An outgoing mail server is a generalized term to describe a system that collects, processes, and serves email. Much like a mail carrier, every email message passes through the mail server before reaching its destination. Without servers, you would only be able to send emails to people whose addresses matched your domain—Gmail.com to Gmail.com, for instance.
Because an SMTP email server pertains to outgoing email, it’ll have an address (or addresses) that the mail client or application you use can set that generally looks like this: smtp.serveraddress.com. For example, the SMTP server Gmail uses is smtp.gmail.com, and Twilio SendGrid’s is smtp.sendgrid.com. You can generally find your SMTP email server address in the account or settings section of your mail client.
Using a store and forward process, SMTP works with the mail transfer agent to move your email across networks to the right computer and email inbox.
So when you send an email with SMTP host Gmail or AOL, the SMTP server processes your email, decides which server to send the message to and relays the message to that email server. The recipient’s inbox service provider, such as Gmail or AOL, then downloads the message and places it in the recipient’s inbox.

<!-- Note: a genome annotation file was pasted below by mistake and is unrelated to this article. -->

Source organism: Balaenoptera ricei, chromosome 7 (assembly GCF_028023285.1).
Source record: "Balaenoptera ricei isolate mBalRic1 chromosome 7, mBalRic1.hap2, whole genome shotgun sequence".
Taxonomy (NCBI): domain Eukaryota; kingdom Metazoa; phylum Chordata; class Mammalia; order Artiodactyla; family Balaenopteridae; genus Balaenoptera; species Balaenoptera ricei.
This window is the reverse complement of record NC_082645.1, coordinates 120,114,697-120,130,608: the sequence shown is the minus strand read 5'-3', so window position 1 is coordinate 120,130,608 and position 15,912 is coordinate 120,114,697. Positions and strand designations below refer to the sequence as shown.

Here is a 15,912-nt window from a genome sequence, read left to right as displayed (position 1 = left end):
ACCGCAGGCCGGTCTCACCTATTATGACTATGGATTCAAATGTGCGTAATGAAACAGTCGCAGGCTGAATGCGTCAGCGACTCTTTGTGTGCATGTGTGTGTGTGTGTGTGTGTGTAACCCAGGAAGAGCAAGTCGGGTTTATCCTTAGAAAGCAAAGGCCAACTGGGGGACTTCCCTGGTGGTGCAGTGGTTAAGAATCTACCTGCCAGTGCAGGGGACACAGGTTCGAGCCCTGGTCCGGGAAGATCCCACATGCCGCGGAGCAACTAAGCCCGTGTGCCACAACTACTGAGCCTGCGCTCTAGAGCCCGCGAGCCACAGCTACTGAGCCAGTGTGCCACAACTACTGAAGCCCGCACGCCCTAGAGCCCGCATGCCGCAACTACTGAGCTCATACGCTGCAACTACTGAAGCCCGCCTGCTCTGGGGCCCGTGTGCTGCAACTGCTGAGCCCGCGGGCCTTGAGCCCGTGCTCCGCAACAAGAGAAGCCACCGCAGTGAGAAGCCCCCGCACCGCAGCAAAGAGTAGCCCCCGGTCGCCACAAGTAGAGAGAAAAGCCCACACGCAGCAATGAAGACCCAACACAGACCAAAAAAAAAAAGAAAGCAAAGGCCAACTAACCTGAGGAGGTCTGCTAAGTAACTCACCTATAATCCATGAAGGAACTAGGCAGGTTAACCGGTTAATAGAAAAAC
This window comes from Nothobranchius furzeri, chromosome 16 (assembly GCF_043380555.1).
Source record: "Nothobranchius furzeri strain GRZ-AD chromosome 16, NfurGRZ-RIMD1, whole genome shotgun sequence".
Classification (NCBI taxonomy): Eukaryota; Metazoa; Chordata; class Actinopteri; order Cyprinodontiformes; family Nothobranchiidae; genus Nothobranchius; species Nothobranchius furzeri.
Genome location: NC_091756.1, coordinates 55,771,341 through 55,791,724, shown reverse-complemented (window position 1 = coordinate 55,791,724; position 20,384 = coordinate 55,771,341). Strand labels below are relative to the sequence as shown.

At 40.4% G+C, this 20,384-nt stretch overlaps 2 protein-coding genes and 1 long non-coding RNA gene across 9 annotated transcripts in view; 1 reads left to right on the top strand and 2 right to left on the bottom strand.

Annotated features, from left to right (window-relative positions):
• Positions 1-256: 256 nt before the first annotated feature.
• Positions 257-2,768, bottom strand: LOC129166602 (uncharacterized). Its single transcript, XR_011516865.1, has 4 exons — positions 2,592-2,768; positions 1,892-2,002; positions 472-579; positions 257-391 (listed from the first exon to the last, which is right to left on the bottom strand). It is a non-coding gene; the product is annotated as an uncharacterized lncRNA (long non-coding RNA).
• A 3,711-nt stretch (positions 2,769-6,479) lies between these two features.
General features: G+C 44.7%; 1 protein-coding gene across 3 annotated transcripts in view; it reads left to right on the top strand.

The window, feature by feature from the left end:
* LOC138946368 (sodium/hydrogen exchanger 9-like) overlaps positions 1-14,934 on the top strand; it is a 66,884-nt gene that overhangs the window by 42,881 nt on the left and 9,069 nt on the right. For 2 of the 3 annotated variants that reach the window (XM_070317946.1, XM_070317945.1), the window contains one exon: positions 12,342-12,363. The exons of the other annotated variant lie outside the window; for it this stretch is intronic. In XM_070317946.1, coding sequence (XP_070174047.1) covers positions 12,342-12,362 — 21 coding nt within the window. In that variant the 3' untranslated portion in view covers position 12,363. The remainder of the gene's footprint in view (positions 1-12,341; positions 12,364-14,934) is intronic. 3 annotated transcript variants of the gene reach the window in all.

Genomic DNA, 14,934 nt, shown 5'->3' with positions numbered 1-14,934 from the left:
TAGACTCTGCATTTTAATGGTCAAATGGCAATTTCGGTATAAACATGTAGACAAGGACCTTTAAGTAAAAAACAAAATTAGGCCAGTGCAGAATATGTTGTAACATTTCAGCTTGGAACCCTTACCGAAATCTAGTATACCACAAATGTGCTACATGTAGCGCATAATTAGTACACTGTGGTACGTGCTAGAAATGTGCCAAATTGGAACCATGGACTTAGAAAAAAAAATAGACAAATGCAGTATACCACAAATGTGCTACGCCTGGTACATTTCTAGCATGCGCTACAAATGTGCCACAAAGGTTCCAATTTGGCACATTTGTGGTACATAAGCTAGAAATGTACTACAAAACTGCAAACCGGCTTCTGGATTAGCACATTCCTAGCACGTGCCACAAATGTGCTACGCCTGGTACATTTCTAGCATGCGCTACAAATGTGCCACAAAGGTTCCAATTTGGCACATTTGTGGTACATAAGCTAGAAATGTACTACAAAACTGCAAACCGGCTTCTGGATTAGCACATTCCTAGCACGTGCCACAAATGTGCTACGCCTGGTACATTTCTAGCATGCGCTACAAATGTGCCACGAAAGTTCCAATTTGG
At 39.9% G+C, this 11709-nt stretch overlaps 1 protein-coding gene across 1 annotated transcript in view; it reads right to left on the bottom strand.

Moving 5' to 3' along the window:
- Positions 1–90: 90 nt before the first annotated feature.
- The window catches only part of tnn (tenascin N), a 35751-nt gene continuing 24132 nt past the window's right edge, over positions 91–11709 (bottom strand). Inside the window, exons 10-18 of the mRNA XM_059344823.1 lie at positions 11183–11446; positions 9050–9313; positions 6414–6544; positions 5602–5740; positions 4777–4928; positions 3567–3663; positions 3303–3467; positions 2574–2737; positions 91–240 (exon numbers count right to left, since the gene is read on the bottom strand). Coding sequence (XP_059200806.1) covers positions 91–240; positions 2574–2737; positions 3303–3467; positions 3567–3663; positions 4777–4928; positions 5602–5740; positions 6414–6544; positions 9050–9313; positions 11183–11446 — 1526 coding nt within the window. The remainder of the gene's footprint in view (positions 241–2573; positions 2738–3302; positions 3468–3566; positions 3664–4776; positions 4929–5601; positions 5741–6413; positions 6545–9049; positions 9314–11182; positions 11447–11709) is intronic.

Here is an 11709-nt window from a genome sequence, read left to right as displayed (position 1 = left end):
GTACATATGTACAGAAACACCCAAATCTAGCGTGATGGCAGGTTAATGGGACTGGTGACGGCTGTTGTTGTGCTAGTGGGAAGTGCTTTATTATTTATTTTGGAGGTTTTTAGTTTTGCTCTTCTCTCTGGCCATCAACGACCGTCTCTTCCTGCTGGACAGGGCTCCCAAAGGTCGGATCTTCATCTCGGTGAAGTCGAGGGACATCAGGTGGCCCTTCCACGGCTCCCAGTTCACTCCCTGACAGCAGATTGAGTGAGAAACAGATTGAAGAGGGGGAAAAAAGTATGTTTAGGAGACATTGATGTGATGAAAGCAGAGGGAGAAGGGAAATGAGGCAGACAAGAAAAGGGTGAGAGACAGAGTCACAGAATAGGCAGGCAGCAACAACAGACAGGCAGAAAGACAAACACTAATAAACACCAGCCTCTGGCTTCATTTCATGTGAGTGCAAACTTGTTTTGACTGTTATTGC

You can find more details to help you understand the SMTP meaning on our docs page.
Like most servers, the SMTP server processes data sent to another server, but it has the specific purpose of processing data related to the sending and relaying of email. An SMTP server also isn’t necessarily on a machine but can be an application constantly running in anticipation of sending new mail.
When communicating over email, it's crucial to send email to your recipient safely and on time. However, without an SMTP server, your email can’t make it to its destination.
Once you hit Send, the email transforms into a string of code sent to the SMTP server, which processes that code to pass the message. Without the SMTP server to process the message, the message wouldn’t translate.